In This Article
When you vow to love another person for the rest of your life, does that mean you’re swearing off an interest in everyone else? Marriage by its most classic definition is a monogamous commitment between two people, but when you look closer, the boundaries by which we define our relationships fall all over the place. One man’s innocent flirting is another man’s infidelity—and that’s just within monogamous marriages.
You can draw sexual and romantic boundaries around your relationship with your partner in any number of ways, and there are no wrong answers as long as you both agree with what’s on the table. If you’re curious about all the relationship dynamics that fall on the spectrum between ‘60s free love and militant “don’t even look at other people” dictatorship, we’ve got the details for you. What you don’t want to do is ask your partner, “Hey, you hear about this open relationship stuff? How does that strike you?” without doing your research first.
How Do Open relationships Work?
If you find that your interest in romantic relationships outside your marriage is an integral part of your identity, you may want to look into polyamory. There’s a spectrum, of course, and in exploring polyamory vs monogamy, you may also discover that you’re actually just “monogam-ish.” It’s all relative.
Some of the other topics we’ll cover are:
What if I want my relationship to feel open, but I don’t want to have sex with other people?
That’s fine, man. You can do that. In 1972, married couple Nena and George O’Neill published a book—part joint-memoir and part relationship manifesto—that popularized the term “open marriage.” The thing is, the O’Neills were mostly referring to staying open to emotional stimuli outside of a marriage, but as anyone who’s texted their cute coworker off hours can tell you, even encounters that don’t involve sex in an explicit way can screw up a marriage. So even if you’re not looking to date other people, you still need to tread carefully as you ask your partner for some space.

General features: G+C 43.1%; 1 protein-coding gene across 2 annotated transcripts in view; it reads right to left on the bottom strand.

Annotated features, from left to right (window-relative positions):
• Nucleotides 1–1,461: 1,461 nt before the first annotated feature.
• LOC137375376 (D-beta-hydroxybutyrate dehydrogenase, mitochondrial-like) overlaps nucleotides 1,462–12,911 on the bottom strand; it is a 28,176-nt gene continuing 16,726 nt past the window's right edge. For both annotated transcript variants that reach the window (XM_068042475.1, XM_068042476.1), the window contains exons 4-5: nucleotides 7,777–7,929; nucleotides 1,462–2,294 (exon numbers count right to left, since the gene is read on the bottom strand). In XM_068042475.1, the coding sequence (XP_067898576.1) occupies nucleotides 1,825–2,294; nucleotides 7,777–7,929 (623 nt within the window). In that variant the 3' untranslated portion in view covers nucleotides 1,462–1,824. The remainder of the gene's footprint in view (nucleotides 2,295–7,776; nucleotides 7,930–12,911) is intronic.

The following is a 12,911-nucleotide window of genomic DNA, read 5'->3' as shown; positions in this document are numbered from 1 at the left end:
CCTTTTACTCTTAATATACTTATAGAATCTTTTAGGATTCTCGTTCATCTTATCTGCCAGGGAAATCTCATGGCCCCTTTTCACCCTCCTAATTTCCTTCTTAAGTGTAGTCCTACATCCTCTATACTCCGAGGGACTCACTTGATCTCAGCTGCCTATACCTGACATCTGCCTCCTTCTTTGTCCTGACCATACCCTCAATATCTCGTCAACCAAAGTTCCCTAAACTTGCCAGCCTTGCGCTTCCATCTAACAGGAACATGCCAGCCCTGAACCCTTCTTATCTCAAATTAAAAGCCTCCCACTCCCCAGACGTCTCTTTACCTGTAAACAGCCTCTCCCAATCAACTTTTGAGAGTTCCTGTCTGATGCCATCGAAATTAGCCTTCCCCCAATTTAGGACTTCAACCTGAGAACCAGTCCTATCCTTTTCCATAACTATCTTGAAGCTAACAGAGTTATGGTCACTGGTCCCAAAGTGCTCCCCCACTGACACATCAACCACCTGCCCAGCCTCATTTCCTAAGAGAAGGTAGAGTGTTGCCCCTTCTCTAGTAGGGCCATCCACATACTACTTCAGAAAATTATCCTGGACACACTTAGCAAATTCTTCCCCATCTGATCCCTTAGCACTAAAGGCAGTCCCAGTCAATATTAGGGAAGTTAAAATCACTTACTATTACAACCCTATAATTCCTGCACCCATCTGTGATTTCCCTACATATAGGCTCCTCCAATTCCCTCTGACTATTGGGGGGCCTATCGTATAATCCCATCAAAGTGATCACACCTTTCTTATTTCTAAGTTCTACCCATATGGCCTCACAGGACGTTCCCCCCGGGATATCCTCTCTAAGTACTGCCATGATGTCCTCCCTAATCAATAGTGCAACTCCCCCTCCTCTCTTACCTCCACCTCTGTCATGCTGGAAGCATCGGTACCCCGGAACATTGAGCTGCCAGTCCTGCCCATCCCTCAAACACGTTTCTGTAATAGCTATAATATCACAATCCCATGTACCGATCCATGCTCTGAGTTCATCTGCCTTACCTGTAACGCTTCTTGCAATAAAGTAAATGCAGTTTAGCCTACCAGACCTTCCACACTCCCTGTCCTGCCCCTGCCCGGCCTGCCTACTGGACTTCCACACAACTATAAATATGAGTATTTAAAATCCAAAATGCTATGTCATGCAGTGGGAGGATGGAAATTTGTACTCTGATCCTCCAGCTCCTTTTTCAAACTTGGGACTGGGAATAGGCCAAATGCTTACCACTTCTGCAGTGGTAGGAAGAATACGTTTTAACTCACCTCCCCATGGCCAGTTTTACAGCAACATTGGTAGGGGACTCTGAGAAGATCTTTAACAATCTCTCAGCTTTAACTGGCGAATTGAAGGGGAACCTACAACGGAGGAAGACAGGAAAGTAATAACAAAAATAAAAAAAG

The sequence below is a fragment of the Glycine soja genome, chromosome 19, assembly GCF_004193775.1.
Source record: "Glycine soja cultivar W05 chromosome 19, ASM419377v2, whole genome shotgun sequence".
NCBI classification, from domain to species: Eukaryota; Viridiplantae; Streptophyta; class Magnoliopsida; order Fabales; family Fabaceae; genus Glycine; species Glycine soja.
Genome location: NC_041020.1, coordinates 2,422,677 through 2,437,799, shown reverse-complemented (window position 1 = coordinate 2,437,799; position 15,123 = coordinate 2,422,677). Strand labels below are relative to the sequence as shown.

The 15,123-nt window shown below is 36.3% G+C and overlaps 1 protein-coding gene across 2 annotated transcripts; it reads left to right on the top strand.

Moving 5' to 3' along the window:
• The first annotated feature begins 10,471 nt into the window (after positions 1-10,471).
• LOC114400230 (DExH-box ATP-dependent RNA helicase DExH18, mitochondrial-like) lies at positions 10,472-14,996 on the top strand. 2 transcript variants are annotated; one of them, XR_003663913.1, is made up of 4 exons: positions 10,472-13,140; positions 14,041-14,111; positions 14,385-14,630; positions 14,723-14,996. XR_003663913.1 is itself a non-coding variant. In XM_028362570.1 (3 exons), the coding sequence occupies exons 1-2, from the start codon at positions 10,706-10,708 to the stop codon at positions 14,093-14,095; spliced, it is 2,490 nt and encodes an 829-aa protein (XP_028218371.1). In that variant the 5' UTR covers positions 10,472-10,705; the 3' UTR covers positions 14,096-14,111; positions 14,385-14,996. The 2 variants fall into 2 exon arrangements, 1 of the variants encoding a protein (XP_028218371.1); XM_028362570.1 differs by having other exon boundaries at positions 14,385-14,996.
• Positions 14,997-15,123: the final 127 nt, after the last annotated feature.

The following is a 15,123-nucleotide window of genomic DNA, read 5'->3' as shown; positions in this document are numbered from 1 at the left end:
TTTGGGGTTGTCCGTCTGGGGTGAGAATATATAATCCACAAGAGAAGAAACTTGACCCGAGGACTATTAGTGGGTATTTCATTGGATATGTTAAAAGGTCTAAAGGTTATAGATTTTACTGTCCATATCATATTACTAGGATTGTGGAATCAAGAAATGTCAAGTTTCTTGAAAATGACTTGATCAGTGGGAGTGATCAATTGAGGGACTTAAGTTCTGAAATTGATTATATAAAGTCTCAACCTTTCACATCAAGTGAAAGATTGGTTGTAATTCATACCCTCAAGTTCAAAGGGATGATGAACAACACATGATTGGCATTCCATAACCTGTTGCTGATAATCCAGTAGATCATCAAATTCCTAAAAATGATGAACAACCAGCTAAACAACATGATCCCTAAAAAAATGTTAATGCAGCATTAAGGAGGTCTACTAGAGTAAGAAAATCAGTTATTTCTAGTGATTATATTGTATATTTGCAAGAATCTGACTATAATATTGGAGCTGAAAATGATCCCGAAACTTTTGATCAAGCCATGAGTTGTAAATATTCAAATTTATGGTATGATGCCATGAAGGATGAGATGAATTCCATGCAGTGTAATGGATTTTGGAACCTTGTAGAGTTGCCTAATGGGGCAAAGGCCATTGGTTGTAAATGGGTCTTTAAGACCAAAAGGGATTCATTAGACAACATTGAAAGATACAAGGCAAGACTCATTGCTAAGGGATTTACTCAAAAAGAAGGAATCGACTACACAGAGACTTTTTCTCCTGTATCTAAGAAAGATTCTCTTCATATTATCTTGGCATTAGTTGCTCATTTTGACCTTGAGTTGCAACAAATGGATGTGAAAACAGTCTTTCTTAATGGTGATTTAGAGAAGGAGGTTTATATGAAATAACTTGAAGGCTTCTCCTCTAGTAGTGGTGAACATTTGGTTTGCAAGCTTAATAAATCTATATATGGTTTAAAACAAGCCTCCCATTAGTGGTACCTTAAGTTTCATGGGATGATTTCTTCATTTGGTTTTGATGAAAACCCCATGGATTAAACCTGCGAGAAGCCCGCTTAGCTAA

Unsurprisingly, “Open Marriage: A New Life Style for Couples” was controversial when it hit the market. Many people weren’t ready to explore the idea that your spouse doesn’t have to satisfy every single one of your needs—sexual or otherwise. Creating and prioritizing new emotional, intellectual, or even conversational bonds with people who aren’t your spouse remains a tricky topic to this day, but we have come a long way since the O’Neills ended their book with an opaque message: “We are not recommending outside sex, but we are not saying that it should be avoided, either.” Gray areas tend to make people uncomfortable, but that doesn’t mean you have to avoid them altogether.
What if I actually want to date other people?
Now we’re talking. So, you want to explore a sexually open relationship but you don’t know what kind. You need to see the full menu, right? Let’s say you walk into a bar you’ve never visited before, and you ask what they’ve got on tap. Just like craft beer, there are myriad ways to define non-monogamy. Some terms are more nebulous than others, but we can give you a full rundown so you know how to walk the walk. When it comes to having sex with people who aren’t your wife, let’s just say there’s a lot of stuff available on draft.
If you feel most fulfilled in life while exploring romantic relationships with more than one person at a time, you may come to identify as polyamorous. It’s worth mentioning that polyamorous people can decide to live monogamously, just as bisexual people can decide to marry one person of either gender.
The core concept of polyamory is that monogamy isn’t a natural fit for everyone. Notice the term is -amorous, not -sexual. Though there are always outliers, polyamorous people tend to want to put in the effort of an emotional relationship with multiple partners. It’s not usually just a married person having a series of one-night stands that his partner knows about.
What if we want to date other people together?
Polyamorous people can couple up with a primary partner, and either of those primary partners might have secondary partners of different stripes. For example, if you and your wife are polyamorous, she may have a relationship with a man or woman that’s strictly sexual, you might have a Rolodex of romantic relationships with other women, or the two of you might have the occasional threesome with a shared secondary partner. If you three get along really well, you might even decide to call your situation a committed triad, and the three of you can even date other people at the same time.